RCMP staffing levels in Hay River

RCMP

Thank you, Mr. Speaker. Mr. Speaker, earlier this week I made a statement praising Hay River’s liveability. It’s a beautiful and safe place to raise a family, so do not take this the wrong way, but Hay River needs more cops.

Currently, Hay River is allocated seven general duty constables. Those are the men and women who patrol the community and respond to the day-to-day calls, from the routine mundane ones to the serious and potentially life-threatening calls. That is seven officers to cover the community 24 hours a day, 365 days a year – but seven officers does not necessarily mean seven officers. The NWT has the highest vacancy rate of allocated RCMP positions of any province or territory. In addition, each officer is entitled to anywhere between 15 and 28 days of annual leave. There is also a list of required training courses that the RCMP must attend. Those courses can last up to two weeks each. What all this means is that there are times when there are only three general duty constables available to cover all shifts.

On top of this, the RCMP have to perform duties that are handled by sheriffs in most other jurisdictions. Court is held in Hay River every second Monday, with trials on the following Tuesday and sometimes Wednesday. The RCMP are responsible for transporting prisoners to and from these proceedings, and monitoring them while they’re in court. That means up to six days a month there is one officer who is unable to respond to calls, patrol the community, or assist in investigations.

The fact is, and the RCMP will confirm this, we need more general duty constables in Hay River. Let’s consider how we stack up against other jurisdictions. We are 50 per cent bigger than Fort Smith – they have six positions, compared to our seven. Inuvik has 12 positions, despite the fact that Hay River fields twice as many calls per constable that result in charges being laid. Each charge means hours of additional paperwork. This staff shortage impacts public safety, officer safety, and I can’t imagine it’s good for the mental well-being of these officers who are being asked to do more than is humanly possible.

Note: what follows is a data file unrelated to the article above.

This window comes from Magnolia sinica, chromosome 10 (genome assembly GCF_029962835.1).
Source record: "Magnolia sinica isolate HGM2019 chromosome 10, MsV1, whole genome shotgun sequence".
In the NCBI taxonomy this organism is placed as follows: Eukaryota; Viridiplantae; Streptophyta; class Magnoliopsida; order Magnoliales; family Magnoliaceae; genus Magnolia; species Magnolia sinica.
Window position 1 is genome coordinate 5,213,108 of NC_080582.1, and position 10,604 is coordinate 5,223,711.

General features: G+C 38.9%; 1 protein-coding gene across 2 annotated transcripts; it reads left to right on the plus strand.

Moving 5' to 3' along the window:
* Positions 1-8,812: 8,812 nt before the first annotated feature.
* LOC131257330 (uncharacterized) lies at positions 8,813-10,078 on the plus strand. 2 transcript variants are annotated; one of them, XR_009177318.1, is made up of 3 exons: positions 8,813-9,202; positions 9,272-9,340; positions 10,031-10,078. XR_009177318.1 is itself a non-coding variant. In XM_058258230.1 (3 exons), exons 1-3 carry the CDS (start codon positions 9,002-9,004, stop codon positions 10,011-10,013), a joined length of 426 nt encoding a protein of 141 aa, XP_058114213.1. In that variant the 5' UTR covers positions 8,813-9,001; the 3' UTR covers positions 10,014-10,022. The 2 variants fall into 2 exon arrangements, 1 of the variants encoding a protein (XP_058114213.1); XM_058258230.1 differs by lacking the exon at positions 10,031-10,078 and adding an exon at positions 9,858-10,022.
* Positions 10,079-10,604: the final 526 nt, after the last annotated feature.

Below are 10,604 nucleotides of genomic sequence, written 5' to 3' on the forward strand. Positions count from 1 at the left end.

There are simple solutions that the department must be aware of but has not acted on. The obvious, allocate more positions in Hay River. Second, a men’s shelter would significantly cut down the number of calls the RCMP responded to. Just look at what the sobering centre has done in Yellowknife. Third, task the sheriffs with handling prisoner transport and overseeing prisoners while in court. I will have questions for the Minister of Justice at the appropriate time. Thank you, Mr. Speaker.

Question

MR. SIMPSON: Thank you, Mr. Speaker. Further to my Member’s statement of a moment ago regarding the RCMP staffing levels in Hay River, I would like to direct these questions to the Minister of Justice. The RCMP presented to the GNWT a request and a business case for two additional general duty constables in Hay River. Will the department include these positions in next year’s budget? Thank you, Mr. Speaker.

SPEAKER: Masi. Minister of Justice.

HON. LOUIS SEBERT: Thank you, Mr. Speaker. The department is working closely with “G” Division to develop a business case to support additional policing resources in the community and is working its way through the GNWT planning process for 2018-2019. We have heard not only from the Member opposite but from the RCMP about this request, which does seem reasonable. Thank you.